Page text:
Skip to Content

Anectine (succinylcholine) Disease Interactions

There are 10 disease interactions with Anectine (succinylcholine):

Major

Neuromuscular blocking agents (Includes Anectine) ↔ histamine release

Major Potential Hazard, Moderate plausibility. Applies to: Allergies, Cardiovascular Disease, Asthma

Some neuromuscular blocking agents stimulate the release of histamine, which can cause wheezing, bronchospasm, increased bronchial secretions, hypotension, tachycardia, and circulatory collapse. Hypotension may also occur due to ganglionic blockade or as a complication of positive pressure respiration. Tubocurarine appears to be the most potent inducer of histamine, followed by metocurine (no longer commercially available in the U.S.) and succinylcholine. Other agents with varying but lesser degrees of histamine-releasing properties include atracurium, mivacurium, and pancuronium (at excessive dosages). Therapy with these neuromuscular blocking agents should be administered cautiously in patients with clinically significant cardiovascular disease and/or a history of asthma or severe allergic reactions. Certain agents may prolong the QTc interval, especially during general anesthesia in pediatric patients. The initial dosage and rate of administration may need to be reduced, and hemodynamic and respiratory status carefully monitored. Neuromuscular blocking agents that appear to have little or no histamine-inducing effects include cisatracurium, doxacurium, pipecuronium, rocuronium, and vecuronium.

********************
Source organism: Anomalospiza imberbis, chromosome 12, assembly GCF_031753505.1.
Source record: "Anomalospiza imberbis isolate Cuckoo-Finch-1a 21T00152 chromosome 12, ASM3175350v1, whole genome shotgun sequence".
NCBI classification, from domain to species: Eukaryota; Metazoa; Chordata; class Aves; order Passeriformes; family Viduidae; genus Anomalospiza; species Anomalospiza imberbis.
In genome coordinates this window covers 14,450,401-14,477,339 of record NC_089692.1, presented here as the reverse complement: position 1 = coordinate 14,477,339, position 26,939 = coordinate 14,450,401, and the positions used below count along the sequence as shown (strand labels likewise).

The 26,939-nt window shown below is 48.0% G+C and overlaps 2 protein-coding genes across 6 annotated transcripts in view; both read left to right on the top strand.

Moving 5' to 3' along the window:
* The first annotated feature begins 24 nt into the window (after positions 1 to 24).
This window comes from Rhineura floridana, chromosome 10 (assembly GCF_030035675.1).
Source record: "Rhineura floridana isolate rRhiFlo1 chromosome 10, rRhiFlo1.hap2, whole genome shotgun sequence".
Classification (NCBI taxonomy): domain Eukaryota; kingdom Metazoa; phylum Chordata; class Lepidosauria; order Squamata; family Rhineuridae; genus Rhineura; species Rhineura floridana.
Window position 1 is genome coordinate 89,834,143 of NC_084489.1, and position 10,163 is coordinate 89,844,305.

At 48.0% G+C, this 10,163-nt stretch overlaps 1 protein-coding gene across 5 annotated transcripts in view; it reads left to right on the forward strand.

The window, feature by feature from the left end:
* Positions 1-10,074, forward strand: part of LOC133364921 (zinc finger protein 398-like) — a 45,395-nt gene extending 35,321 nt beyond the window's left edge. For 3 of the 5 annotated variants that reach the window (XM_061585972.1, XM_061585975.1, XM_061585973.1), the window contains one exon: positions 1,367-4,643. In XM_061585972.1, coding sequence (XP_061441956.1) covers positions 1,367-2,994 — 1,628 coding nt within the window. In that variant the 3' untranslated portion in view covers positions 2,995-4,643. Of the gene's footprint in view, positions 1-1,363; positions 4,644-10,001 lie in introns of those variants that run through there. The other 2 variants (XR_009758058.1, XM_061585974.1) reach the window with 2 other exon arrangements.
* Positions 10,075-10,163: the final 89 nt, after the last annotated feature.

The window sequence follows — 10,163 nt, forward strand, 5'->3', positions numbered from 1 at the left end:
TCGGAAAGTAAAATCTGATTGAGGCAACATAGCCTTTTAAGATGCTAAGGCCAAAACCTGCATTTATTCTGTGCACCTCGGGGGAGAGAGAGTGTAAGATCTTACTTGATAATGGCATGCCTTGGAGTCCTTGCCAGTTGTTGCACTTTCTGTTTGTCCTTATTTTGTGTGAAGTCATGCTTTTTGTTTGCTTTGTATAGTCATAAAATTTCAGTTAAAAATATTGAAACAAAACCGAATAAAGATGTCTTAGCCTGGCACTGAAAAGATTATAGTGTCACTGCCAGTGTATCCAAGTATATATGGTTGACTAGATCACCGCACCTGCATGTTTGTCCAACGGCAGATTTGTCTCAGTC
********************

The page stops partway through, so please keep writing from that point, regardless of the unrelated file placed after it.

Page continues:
References

  1. "Product Information. Tracrium (atracurium)." Glaxo Wellcome, Research Triangle Park, NC.
  2. "Product Information. Mivacron (mivacurium)." Glaxo Wellcome, Research Triangle Park, NC.
  3. "Product Information. Zemuron (rocuronium)." Organon, West Orange, NJ.
  4. "Product Information. Norcuron (vecuronium)." Organon, West Orange, NJ.
  5. "Product Information. Metubine Iodide (metocurine)." Dista Products Company, Indianapolis, IN.
  6. "Product Information. Anectine (succinylcholine)." Glaxo Wellcome, Research Triangle Park, NC.
  7. "Product Information. Nuromax (doxacurium)." Glaxo Wellcome, Research Triangle Park, NC.
View all 7 references
Major

Neuromuscular blocking agents (Includes Anectine) ↔ pulmonary impair

Major Potential Hazard, High plausibility. Applies to: Pulmonary Impairment

Neuromuscular blocking agents can cause respiratory depression and paralysis. Therapy with neuromuscular blocking agents should be administered cautiously in patients with pulmonary impairment. Treatment of respiratory paralysis consists of positive-pressure artificial respiration with oxygen and maintenance of a patent airway until the recovery of normal respiration is assured.

References

  1. "Product Information. Norcuron (vecuronium)." Organon, West Orange, NJ.
  2. "Product Information. Nuromax (doxacurium)." Glaxo Wellcome, Research Triangle Park, NC.
  3. "Product Information. Anectine (succinylcholine)." Glaxo Wellcome, Research Triangle Park, NC.
  4. "Product Information. Zemuron (rocuronium)." Organon, West Orange, NJ.